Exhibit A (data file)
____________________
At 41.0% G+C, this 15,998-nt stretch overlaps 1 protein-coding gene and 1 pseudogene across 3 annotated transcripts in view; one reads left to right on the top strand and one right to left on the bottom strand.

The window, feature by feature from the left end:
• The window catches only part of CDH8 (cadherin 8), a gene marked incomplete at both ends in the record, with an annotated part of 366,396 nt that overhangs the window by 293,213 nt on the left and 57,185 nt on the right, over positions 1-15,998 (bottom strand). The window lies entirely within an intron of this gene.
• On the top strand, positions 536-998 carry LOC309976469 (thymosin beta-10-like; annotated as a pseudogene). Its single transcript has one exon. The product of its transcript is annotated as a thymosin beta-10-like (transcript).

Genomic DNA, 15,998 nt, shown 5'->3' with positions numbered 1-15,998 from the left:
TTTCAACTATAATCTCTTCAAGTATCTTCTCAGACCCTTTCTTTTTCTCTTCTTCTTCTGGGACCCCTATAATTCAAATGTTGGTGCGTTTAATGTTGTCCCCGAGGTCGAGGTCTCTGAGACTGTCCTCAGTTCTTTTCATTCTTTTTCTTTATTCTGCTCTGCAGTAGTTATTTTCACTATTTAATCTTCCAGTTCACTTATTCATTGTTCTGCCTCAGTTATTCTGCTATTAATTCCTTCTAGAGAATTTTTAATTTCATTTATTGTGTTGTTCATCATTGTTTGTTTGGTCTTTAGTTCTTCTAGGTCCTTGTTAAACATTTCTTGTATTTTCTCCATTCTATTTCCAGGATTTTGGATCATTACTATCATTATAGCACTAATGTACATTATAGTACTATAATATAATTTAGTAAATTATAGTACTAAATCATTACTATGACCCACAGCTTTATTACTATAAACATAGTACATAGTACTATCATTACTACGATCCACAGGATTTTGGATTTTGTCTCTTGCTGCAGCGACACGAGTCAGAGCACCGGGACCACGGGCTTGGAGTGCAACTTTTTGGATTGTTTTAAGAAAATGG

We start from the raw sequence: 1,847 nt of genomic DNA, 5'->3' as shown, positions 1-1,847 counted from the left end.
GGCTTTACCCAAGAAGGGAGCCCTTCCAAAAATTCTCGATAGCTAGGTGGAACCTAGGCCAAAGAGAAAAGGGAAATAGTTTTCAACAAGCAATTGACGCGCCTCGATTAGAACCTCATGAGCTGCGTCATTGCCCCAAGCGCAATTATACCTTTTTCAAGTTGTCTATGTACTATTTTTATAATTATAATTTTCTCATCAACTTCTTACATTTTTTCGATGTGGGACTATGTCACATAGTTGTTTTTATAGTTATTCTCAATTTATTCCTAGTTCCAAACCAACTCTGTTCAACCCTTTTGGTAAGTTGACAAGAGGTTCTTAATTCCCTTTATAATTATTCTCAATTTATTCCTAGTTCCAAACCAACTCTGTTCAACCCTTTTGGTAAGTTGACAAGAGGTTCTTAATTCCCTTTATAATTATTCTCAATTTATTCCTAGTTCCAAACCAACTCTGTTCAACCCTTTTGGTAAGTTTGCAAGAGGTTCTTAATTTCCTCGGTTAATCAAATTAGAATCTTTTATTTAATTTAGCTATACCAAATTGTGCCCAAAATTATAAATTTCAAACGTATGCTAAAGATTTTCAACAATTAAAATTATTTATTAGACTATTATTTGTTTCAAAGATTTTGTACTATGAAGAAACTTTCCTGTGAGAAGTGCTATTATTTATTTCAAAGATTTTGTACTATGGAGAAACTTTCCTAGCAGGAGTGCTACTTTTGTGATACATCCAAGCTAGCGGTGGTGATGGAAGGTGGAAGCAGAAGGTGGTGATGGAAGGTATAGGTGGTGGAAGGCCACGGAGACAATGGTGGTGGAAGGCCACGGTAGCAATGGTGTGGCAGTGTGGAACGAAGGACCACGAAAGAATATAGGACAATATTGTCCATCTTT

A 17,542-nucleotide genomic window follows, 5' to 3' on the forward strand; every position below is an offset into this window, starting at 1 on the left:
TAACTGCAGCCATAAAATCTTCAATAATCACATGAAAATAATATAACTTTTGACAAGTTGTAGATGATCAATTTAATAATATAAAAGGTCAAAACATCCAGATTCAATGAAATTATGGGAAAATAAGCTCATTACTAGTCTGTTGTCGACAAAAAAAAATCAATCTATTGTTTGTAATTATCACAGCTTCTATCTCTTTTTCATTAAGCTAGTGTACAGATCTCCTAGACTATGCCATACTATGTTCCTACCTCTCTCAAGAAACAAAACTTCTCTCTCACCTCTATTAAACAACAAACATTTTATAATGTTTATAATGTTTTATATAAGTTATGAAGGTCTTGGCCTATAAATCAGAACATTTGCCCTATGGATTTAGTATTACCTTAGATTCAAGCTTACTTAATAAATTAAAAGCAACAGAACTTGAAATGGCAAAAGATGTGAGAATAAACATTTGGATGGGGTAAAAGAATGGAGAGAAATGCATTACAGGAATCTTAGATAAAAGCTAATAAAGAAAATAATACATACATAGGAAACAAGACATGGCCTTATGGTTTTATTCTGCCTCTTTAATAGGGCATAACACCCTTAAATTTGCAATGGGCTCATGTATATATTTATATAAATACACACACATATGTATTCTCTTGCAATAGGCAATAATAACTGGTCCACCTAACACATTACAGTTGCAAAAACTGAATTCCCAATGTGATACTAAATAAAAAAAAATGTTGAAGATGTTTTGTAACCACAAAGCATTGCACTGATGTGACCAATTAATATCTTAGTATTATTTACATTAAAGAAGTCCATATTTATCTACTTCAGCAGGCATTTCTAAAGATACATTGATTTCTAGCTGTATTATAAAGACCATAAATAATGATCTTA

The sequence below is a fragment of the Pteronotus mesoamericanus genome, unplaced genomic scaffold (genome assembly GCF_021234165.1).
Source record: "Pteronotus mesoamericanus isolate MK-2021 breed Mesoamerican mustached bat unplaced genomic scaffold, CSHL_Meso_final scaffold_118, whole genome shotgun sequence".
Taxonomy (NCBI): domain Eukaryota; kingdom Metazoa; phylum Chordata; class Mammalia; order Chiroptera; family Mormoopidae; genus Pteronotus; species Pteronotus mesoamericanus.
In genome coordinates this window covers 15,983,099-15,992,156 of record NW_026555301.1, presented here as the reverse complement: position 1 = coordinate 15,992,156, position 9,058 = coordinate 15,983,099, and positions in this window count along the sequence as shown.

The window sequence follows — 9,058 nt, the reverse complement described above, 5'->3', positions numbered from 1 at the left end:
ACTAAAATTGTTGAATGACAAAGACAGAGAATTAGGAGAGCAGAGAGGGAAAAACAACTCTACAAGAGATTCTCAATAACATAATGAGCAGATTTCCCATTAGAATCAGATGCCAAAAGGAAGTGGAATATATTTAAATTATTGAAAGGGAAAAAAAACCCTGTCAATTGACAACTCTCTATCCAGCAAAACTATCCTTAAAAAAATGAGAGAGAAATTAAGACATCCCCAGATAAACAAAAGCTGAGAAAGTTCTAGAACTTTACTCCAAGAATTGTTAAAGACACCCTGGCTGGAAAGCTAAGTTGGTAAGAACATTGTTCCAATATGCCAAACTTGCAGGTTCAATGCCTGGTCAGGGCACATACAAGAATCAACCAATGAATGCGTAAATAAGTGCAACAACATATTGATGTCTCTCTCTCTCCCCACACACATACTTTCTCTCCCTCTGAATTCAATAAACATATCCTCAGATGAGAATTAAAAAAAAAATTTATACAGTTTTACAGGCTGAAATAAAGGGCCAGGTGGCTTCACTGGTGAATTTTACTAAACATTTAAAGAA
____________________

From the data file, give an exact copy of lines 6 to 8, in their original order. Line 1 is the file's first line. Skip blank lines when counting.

TTTCAACTATAATCTCTTCAAGTATCTTCTCAGACCCTTTCTTTTTCTCTTCTTCTTCTGGGACCCCTATAATTCAAATGTTGGTGCGTTTAATGTTGTCCCCGAGGTCGAGGTCTCTGAGACTGTCCTCAGTTCTTTTCATTCTTTTTCTTTATTCTGCTCTGCAGTAGTTATTTTCACTATTTAATCTTCCAGTTCACTTATTCATTGTTCTGCCTCAGTTATTCTGCTATTAATTCCTTCTAGAGAATTTTTAATTTCATTTATTGTGTTGTTCATCATTGTTTGTTTGGTCTTTAGTTCTTCTAGGTCCTTGTTAAACATTTCTTGTATTTTCTCCATTCTATTTCCAGGATTTTGGATCATTACTATCATTATAGCACTAATGTACATTATAGTACTATAATATAATTTAGTAAATTATAGTACTAAATCATTACTATGACCCACAGCTTTATTACTATAAACATAGTACATAGTACTATCATTACTACGATCCACAGGATTTTGGATTTTGTCTCTTGCTGCAGCGACACGAGTCAGAGCACCGGGACCACGGGCTTGGAGTGCAACTTTTTGGATTGTTTTAAGAAAATGG

We start from the raw sequence: 1,847 nt of genomic DNA, 5'->3' as shown, positions 1-1,847 counted from the left end.
GGCTTTACCCAAGAAGGGAGCCCTTCCAAAAATTCTCGATAGCTAGGTGGAACCTAGGCCAAAGAGAAAAGGGAAATAGTTTTCAACAAGCAATTGACGCGCCTCGATTAGAACCTCATGAGCTGCGTCATTGCCCCAAGCGCAATTATACCTTTTTCAAGTTGTCTATGTACTATTTTTATAATTATAATTTTCTCATCAACTTCTTACATTTTTTCGATGTGGGACTATGTCACATAGTTGTTTTTATAGTTATTCTCAATTTATTCCTAGTTCCAAACCAACTCTGTTCAACCCTTTTGGTAAGTTGACAAGAGGTTCTTAATTCCCTTTATAATTATTCTCAATTTATTCCTAGTTCCAAACCAACTCTGTTCAACCCTTTTGGTAAGTTGACAAGAGGTTCTTAATTCCCTTTATAATTATTCTCAATTTATTCCTAGTTCCAAACCAACTCTGTTCAACCCTTTTGGTAAGTTTGCAAGAGGTTCTTAATTTCCTCGGTTAATCAAATTAGAATCTTTTATTTAATTTAGCTATACCAAATTGTGCCCAAAATTATAAATTTCAAACGTATGCTAAAGATTTTCAACAATTAAAATTATTTATTAGACTATTATTTGTTTCAAAGATTTTGTACTATGAAGAAACTTTCCTGTGAGAAGTGCTATTATTTATTTCAAAGATTTTGTACTATGGAGAAACTTTCCTAGCAGGAGTGCTACTTTTGTGATACATCCAAGCTAGCGGTGGTGATGGAAGGTGGAAGCAGAAGGTGGTGATGGAAGGTATAGGTGGTGGAAGGCCACGGAGACAATGGTGGTGGAAGGCCACGGTAGCAATGGTGTGGCAGTGTGGAACGAAGGACCACGAAAGAATATAGGACAATATTGTCCATCTTT